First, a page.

Two weeks of wrist pain in 8-year-old boy
Report and analysis according to the system of the 5 Biological Laws of Nature (5BL, New Medicine, GNM, German New Medicine).
|The report is about||Me|
|Age||8 years (at the time of the symptoms / disease)|
Just before our vacation trip this year, we found two half-dead garden sleeper babies on our doorstep (see photos). We took them in and cared for them. Our son experienced two self-esteem collapses when one animal died unexpectedly in his left hand during a car ride - and additionally when the second animal later jumped and escaped from the same hand.
Just before our vacation trip this year, we found two half-dead garden sleeper babies on our doorstep (see photos). We took them in and cared for them. Our children were overjoyed to care for the little animals, which immediately recovered quite well.
The next day we had a vacation drive of several hours ahead of us. Both kids each held a garden sleeper for much of the drive, where they slept.
Just before we arrived at our destination for a rest stop, it turned out that the animal our older son had been holding, died in his left hand during the drive, which was a big shock to everyone. Already within the one day a great attachment to the little animal has arisen.
This conflicting situation was a self-devaluation conflict for him: "'The animal died in my hand!"' Probably he felt that he did not hold it properly and it might not have died if he had left it in the box. Of course, we tried to make him understand that this was certainly not the case and it had simply been too weak or had other reasons. This was able to comfort him somewhat and hopefully reduce the intensity of the suspected CA phase.
For the next two weeks on vacation, we continued to raise the remaining garden sleeper and he did indeed get bigger and fitter - but also shyer, as he could probably see us much more clearly now than he could with his younger eyes, which were still a bit fuzzy at the beginning.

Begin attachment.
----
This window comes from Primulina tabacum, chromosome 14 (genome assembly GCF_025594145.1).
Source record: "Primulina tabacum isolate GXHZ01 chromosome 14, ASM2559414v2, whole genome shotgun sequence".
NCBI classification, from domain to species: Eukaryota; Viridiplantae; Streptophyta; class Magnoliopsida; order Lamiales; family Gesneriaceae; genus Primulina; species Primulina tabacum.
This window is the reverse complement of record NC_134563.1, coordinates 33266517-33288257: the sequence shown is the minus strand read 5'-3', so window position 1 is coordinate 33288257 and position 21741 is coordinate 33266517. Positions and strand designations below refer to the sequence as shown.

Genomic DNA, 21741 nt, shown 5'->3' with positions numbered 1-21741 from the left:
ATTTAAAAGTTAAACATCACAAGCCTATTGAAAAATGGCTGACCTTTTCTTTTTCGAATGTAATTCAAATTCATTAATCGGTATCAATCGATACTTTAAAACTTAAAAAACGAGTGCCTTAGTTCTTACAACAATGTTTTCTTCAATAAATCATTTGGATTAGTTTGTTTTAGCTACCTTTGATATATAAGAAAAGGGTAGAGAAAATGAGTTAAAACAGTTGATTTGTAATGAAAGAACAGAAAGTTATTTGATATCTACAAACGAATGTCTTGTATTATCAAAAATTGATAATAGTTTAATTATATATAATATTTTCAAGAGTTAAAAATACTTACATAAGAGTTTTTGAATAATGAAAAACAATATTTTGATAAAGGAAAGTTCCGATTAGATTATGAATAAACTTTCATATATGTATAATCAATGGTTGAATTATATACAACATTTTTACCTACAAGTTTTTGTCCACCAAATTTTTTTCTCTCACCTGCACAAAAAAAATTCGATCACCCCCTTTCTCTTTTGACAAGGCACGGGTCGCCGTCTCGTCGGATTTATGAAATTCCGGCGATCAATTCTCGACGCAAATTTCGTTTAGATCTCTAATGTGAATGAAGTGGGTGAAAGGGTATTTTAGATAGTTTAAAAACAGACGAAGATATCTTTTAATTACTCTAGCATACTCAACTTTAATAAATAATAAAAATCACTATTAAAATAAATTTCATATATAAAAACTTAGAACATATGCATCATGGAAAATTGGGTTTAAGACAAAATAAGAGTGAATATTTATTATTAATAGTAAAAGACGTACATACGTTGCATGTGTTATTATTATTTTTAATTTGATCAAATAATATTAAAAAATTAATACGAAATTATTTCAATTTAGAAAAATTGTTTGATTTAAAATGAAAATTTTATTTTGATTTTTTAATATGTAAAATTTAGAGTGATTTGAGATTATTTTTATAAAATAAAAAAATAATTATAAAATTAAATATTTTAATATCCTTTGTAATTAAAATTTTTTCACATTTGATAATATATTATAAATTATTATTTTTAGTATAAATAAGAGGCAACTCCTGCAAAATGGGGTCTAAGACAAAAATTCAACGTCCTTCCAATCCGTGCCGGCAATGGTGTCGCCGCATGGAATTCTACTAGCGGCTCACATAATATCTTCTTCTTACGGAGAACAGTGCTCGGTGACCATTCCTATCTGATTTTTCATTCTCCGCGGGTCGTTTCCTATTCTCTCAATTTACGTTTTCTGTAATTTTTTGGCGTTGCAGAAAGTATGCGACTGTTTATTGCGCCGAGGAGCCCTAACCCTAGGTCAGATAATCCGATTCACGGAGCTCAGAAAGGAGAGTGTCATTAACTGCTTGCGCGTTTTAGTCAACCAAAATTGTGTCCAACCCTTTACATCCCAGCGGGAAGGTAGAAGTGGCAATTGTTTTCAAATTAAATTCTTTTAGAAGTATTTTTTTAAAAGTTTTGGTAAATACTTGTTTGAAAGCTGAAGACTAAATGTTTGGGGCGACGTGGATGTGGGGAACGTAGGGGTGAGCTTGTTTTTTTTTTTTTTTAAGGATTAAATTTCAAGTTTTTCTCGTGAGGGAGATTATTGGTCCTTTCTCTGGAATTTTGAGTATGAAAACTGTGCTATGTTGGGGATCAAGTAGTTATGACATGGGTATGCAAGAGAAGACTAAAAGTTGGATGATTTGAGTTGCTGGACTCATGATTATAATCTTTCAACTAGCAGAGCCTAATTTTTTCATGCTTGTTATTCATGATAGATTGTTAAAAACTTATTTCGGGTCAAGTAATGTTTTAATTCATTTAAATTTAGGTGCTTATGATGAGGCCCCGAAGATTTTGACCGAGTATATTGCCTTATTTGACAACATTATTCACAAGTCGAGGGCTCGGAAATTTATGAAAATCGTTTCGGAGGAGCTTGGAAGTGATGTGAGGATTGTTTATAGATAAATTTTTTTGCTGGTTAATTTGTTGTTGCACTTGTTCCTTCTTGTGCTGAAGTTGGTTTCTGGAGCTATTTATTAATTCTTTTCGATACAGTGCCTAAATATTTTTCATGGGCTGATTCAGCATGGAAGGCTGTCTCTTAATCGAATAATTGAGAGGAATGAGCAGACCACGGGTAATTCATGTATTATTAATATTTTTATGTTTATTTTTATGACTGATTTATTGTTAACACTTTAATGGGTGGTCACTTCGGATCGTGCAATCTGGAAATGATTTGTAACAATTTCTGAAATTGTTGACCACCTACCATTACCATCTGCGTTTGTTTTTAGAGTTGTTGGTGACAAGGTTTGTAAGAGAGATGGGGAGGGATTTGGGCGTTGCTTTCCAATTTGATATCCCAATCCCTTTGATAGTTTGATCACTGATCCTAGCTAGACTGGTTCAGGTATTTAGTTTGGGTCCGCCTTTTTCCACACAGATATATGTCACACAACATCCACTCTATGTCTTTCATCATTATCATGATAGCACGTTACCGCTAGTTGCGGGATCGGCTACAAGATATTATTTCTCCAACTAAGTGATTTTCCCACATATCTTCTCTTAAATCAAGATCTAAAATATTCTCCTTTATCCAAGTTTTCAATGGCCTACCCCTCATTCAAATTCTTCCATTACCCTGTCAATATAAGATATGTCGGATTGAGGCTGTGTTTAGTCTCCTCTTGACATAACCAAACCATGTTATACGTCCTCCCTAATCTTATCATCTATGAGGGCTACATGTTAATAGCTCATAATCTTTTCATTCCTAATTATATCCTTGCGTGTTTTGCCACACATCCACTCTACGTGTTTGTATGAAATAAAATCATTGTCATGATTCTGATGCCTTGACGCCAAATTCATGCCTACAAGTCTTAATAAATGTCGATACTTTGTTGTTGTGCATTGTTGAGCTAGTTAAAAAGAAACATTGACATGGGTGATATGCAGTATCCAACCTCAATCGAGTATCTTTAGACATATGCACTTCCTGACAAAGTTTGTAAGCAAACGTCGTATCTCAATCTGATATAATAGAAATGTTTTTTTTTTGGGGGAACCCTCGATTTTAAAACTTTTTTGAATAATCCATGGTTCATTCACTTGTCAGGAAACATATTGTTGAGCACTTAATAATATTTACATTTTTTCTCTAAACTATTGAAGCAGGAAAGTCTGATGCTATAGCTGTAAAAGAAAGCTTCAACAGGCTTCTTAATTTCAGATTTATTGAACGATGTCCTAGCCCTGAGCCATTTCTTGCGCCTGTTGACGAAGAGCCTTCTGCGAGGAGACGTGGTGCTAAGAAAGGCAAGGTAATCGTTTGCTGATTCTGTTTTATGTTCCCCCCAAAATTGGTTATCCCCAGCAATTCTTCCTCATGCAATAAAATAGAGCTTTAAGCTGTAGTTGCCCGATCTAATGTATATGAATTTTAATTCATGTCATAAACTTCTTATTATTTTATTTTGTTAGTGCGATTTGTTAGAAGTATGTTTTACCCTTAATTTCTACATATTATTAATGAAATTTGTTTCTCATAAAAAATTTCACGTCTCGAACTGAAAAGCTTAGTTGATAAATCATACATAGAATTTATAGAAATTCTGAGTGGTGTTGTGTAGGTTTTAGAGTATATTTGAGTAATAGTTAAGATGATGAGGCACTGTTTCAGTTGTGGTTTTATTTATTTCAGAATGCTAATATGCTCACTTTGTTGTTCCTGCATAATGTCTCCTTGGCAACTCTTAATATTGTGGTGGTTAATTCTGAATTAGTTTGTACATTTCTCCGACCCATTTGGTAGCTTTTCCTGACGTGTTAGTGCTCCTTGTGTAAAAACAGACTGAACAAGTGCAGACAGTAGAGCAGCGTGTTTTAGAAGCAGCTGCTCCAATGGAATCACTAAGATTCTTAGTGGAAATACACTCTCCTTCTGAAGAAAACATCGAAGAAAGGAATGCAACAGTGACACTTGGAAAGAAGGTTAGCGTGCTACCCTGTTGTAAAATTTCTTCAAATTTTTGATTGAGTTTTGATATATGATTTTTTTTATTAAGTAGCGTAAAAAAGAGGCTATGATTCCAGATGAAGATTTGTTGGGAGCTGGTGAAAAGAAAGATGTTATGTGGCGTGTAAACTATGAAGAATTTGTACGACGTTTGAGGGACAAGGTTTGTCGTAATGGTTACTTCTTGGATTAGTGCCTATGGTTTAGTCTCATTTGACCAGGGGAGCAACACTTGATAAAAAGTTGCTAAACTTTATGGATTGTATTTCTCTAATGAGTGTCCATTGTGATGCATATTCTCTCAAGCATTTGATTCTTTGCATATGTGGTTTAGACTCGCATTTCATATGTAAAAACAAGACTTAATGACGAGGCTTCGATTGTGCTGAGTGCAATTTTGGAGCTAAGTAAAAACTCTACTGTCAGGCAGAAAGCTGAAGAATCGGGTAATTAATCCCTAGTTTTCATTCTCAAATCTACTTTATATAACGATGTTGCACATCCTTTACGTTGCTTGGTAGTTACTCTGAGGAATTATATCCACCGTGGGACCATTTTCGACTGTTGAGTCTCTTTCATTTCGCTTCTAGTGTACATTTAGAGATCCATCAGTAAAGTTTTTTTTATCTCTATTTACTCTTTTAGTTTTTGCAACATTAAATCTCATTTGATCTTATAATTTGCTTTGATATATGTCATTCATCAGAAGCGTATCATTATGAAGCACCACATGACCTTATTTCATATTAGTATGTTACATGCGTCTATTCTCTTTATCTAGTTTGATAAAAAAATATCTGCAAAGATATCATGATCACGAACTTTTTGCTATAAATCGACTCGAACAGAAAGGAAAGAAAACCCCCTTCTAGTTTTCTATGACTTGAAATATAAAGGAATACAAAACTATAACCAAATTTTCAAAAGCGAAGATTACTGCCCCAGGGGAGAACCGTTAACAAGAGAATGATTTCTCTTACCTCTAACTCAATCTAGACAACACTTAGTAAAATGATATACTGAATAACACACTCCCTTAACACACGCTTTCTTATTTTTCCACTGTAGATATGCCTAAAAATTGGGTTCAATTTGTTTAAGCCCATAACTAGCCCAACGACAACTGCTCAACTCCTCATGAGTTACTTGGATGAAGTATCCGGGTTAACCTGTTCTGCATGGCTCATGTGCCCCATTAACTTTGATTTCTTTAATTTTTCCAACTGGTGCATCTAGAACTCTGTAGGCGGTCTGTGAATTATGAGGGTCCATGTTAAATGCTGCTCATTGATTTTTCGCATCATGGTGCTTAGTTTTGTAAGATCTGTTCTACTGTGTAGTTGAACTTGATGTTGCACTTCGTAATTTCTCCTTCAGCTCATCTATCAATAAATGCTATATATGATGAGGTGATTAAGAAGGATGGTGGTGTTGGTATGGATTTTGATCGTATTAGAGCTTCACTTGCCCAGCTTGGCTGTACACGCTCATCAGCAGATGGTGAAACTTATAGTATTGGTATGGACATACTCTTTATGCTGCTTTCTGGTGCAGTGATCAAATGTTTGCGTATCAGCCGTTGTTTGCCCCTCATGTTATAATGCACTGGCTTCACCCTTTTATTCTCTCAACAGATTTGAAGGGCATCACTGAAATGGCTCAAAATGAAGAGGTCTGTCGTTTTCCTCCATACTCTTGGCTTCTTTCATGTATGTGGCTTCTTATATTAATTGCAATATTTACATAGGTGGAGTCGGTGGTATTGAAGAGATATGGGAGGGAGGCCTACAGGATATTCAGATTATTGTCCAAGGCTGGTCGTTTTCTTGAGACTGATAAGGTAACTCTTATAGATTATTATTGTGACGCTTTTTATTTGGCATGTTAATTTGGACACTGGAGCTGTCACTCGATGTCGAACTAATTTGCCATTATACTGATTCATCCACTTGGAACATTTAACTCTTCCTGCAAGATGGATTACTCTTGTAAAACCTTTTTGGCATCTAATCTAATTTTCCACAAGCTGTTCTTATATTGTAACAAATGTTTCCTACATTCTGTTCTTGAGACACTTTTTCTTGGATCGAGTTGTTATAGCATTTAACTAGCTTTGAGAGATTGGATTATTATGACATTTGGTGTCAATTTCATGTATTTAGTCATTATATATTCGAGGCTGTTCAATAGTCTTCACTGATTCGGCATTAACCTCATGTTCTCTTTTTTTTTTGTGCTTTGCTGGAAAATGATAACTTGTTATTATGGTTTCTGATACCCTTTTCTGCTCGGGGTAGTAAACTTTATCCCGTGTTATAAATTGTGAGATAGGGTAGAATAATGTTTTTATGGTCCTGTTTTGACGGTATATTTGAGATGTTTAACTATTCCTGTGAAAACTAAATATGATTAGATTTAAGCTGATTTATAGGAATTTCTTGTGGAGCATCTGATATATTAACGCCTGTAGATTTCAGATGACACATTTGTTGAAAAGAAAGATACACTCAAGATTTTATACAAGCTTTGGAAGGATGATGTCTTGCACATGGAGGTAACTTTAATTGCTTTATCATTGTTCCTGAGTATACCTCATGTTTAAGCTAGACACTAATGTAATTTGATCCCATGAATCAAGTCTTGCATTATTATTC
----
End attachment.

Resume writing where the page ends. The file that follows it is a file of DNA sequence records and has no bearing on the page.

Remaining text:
When we cleaned his box again a few days before the return trip, our son held him in his left hand as usual. Suddenly he wriggled out, jumped from his hand and disappeared under the tent canvas into the open.
This was another big scare for him, as we were actually not going to release him into the wild until a week later at home in the forest, where we were going to provide him with food and a shelter for some time. Again it was a stressful situation for him in terms of his left wrist, as he could not hold the animal and after the ten days of mutual habituation did not expect its sudden escape.
The same day we also built a small shelter for him nearby and prepared food for him. Fortunately, our son quickly recovered from the situation.
When we were on our way back a few days later, we talked again about how lucky we were to have had such a wonderful time with the garden sleepers.
This was the conflict resolution, because already during the car ride (where this time no animal died in his hand or jumped out), his left wrist started to hurt a lot, the sign of the conflict resolved phase of the corresponding part of the musculoskeletal system. The pain increased and lasted for a total of two weeks, the same length of time as the Conflict Active Phase from the begin of the trip to the return.
Since we were able to explain to him exactly where the pain was coming from and how long it would last, he took it easy and no further intervention or action was necessary.